Severe headaches and double vision were part of the first phase of recovery, but Kate couldn’t tell anyone about the conditions.
After a couple of weeks, someone brought Kate an alphabet board, which she could use to communicate by blinking “yes” at the next letter in her message. The most frequent message: “Home.”
“For every one of the fifty endless days I was in the hospital, there was a good chance it would be my last,” Kate says. Her condition– and infections relating to the breathing tubes– filled every day with potentially fatal risks.
Some of Kate’s anguish stemmed from separation from her girls. “Stephanie was angry at me for some time. I’d gone away from her and stayed away. And when I came back, I couldn’t be the Mommy I had been. She got over it after I returned home, but for a while it was hard on both of us. Finally came the day when Kate could have a visit from Stephanie, then just three.
“Without warning,” Kate says, “as suddenly as a thunderbolt, her mother had been taken away. She knew something was wrong, but didn’t understand what. She couldn’t fathom why I couldn’t call her. Both girls felt I had abandoned them. Rachel, (then 18 months) took to her bed and wouldn’t get up. Finally, Kate and her family decided that Stephanie must have a chance to see her mother. “I was still in ICU,” Kate recalls. “I had tubes everywhere–three or four IVs, a stomach tube…. When Stephanie saw me she let out the most awful cry. I will hear it until the day I die.” Both Kate and Stephanie began to cry. “I couldn’t bring myself to see her again for weeks after this terrible meeting.”
But, in what is perhaps a tribute to Kate’s active sense of humor and obvious determination to get better–to regain some control over her life, Stephanie’s request from Santa the first Christmas after her mother’s stroke was for a wheelchair “like Mommy’s.” Clearly, Stephanie’s and Rachel’s Mommy is back in their lives.
The time came for transfer from ICU to a hospital with a physical rehab program. Her doctor was afraid, Kate says, “that if I didn’t get moved very soon, I would give up living and just die.” But the new hospital wouldn’t accept Kate. They had seen her earlier and decided that she was, in her words, “hopeless.”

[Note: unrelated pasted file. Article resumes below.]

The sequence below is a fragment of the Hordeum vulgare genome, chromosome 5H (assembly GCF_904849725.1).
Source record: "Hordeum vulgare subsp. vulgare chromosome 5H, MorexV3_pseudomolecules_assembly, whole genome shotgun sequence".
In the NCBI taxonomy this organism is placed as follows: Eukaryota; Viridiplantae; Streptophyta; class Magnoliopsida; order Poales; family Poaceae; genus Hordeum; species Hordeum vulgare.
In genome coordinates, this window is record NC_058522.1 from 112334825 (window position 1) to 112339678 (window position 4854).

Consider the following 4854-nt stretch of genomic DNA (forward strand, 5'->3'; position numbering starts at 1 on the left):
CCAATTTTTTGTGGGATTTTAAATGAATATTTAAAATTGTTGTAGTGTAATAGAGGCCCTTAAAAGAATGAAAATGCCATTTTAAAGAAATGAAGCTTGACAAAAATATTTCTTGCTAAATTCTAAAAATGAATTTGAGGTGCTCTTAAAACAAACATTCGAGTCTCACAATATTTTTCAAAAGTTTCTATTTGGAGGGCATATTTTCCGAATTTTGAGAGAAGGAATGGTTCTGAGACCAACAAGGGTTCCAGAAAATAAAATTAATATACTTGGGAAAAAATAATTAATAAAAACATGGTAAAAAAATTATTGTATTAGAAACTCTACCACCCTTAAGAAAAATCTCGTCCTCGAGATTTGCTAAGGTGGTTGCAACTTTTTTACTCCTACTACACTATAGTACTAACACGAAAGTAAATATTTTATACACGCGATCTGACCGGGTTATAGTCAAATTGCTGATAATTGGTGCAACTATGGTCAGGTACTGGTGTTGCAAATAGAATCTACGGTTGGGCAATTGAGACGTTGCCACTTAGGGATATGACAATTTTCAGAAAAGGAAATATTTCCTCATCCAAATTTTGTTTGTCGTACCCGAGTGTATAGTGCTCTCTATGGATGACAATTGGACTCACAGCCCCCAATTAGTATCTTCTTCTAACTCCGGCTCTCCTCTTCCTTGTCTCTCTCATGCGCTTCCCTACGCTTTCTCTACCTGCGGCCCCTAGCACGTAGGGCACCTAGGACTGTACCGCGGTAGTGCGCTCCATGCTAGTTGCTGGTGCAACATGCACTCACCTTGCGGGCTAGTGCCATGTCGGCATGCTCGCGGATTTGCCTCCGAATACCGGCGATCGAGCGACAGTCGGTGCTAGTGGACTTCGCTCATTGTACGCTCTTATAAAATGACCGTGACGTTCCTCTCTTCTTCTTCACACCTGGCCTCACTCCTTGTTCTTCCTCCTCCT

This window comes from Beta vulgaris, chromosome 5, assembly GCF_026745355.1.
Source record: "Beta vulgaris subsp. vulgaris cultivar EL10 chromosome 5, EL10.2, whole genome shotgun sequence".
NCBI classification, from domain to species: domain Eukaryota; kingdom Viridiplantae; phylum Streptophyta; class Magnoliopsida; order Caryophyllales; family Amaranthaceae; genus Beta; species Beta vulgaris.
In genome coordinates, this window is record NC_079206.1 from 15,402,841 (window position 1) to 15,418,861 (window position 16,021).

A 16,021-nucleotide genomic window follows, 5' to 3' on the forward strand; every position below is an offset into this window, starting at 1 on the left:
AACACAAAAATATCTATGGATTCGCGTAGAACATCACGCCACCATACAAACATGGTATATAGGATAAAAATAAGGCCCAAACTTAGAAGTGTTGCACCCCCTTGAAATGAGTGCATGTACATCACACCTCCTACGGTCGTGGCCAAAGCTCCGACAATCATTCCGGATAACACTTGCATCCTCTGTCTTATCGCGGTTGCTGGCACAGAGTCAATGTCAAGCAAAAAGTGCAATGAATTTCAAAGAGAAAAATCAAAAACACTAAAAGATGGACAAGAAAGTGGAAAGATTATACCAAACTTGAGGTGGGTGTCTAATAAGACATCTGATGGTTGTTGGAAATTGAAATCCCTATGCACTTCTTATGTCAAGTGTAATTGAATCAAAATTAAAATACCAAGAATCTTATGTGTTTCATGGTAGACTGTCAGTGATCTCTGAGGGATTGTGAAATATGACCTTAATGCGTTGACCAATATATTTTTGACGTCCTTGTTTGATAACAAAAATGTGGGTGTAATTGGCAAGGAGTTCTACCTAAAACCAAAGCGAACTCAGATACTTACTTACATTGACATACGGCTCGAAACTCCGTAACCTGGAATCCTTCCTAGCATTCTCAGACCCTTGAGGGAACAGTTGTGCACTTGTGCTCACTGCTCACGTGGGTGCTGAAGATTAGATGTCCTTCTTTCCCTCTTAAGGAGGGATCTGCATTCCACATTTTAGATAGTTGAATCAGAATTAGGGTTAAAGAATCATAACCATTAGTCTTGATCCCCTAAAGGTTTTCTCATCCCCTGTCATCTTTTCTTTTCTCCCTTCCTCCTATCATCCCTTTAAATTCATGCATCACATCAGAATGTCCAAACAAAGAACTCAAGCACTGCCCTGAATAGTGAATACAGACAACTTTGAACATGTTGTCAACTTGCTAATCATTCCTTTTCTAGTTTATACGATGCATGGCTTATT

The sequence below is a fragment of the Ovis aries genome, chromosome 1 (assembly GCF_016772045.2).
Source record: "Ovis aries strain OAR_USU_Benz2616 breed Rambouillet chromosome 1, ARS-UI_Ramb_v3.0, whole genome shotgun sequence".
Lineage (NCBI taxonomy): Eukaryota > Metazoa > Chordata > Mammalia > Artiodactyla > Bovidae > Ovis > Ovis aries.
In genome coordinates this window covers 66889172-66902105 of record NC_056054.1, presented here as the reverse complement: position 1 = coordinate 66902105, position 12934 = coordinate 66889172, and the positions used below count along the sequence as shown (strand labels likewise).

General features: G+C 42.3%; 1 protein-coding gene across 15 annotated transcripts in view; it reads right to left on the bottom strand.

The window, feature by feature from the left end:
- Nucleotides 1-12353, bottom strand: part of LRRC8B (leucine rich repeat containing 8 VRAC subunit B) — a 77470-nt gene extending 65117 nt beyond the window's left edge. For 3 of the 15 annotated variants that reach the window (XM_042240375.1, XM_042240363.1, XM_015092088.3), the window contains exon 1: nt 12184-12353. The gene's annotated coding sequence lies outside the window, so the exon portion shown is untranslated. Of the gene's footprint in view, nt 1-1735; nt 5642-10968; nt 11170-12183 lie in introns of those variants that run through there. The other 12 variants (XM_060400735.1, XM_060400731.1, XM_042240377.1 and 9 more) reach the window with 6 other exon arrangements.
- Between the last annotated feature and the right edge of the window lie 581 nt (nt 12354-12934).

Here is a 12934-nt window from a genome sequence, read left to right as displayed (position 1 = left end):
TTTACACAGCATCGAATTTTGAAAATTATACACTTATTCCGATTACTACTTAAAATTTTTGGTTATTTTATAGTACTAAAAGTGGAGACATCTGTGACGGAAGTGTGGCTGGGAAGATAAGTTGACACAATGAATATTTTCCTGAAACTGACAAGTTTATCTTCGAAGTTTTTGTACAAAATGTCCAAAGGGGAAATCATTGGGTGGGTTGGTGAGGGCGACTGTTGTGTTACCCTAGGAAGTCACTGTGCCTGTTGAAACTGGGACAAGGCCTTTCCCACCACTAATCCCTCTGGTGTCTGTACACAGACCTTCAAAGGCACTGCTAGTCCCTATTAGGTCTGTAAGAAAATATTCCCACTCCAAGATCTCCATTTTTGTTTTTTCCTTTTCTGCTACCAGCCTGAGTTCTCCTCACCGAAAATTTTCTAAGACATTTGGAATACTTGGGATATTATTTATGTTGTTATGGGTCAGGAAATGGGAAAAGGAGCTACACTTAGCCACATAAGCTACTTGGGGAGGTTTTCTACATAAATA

“But,” she says, “they didn’t know what I knew. I knew that I would have a miracle. And I did.” The miracle took the form of change from her condition as a “quad”-a quadriplegic, unable to move any part of her body or arms or legs. “Overnight,” she says, “I was able to move major parts of my right side.” Despite this hopeful sign, the admissions people at the hospital with the rehab unit were hard to convince. “But my family and my doctor got on the phone and yelled and threatened. I guess they were afraid to take a chance on me- in whatever condition I was–to what seemed a certainty of being yelled to death, so they let me transfer. ”
But with the transfer out of ICU to a rehab unit came new nightmares. Kate was still sufficiently paralyzed that she couldn’t press the call button. “I was sure each night I would die in my sleep. I was a total prisoner. No matter what bad thing happened to me, I couldn’t tell anyone.”
But gradually, Kate recalls, she became a person again. The tubes and the IVs were removed. She learned to breathe. She learned to whisper, then–at the urging of the staff–learned to yell. “There was method in their madness,” Kate says. “They were trying to strengthen my vocal chords.” The strategy worked, and soon came the time when “they couldn’t shut me up. It took a very long time, but I was no longer that quiet little thing.”
She learned to swallow, so after weeks on an IV diet, she could eat and drink, working her way from liquid to solid food. The rehabilitation process was slow. Results, although they were satisfying to family and medical staff, were not nearly fast enough for Kate.
For those who haven’t experienced it, “rehab” is not a very evocative word. It may call up images of walkers and canes and basket weaving–a lot of easy- does-it. For stroke survivors, it means a huge, basic, frustrating curriculum. The course on Eating, for example is marked by such sub-courses as Picking Up a Spoon; Putting the Food in Your Mouth Instead of Your Eye; Chewing; and Swallowing. The advanced course in Walking involves under grad classes in Picking Up the Left Foot; Putting the Left Foot Down; Picking Up the Right Foot….. The course on dressing includes such basics as Putting the Left Hand Into a Sleeve and the more advanced Tying Your Shoes.